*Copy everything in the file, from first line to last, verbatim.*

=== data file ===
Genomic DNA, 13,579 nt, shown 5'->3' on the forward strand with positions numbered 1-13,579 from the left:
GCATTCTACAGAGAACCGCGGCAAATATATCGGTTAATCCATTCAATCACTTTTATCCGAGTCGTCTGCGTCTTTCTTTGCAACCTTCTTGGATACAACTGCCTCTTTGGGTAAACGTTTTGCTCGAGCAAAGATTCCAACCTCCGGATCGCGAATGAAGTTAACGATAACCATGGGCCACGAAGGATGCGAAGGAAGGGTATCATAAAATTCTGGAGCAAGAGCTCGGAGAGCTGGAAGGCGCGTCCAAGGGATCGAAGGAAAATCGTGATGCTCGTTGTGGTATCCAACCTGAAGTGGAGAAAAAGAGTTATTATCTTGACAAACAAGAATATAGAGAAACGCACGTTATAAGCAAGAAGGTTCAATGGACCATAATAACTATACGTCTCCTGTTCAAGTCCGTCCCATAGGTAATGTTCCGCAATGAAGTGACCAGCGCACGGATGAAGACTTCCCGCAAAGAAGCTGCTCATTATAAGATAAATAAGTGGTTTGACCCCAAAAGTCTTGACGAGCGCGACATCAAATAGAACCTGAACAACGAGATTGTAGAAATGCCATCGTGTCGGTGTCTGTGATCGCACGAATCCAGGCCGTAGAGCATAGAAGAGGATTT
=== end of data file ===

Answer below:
Genomic DNA, 13,579 nt, shown 5'->3' on the forward strand with positions numbered 1-13,579 from the left:
GCATTCTACAGAGAACCGCGGCAAATATATCGGTTAATCCATTCAATCACTTTTATCCGAGTCGTCTGCGTCTTTCTTTGCAACCTTCTTGGATACAACTGCCTCTTTGGGTAAACGTTTTGCTCGAGCAAAGATTCCAACCTCCGGATCGCGAATGAAGTTAACGATAACCATGGGCCACGAAGGATGCGAAGGAAGGGTATCATAAAATTCTGGAGCAAGAGCTCGGAGAGCTGGAAGGCGCGTCCAAGGGATCGAAGGAAAATCGTGATGCTCGTTGTGGTATCCAACCTGAAGTGGAGAAAAAGAGTTATTATCTTGACAAACAAGAATATAGAGAAACGCACGTTATAAGCAAGAAGGTTCAATGGACCATAATAACTATACGTCTCCTGTTCAAGTCCGTCCCATAGGTAATGTTCCGCAATGAAGTGACCAGCGCACGGATGAAGACTTCCCGCAAAGAAGCTGCTCATTATAAGATAAATAAGTGGTTTGACCCCAAAAGTCTTGACGAGCGCGACATCAAATAGAACCTGAACAACGAGATTGTAGAAATGCCATCGTGTCGGTGTCTGTGATCGCACGAATCCAGGCCGTAGAGCATAGAAGAGGATTT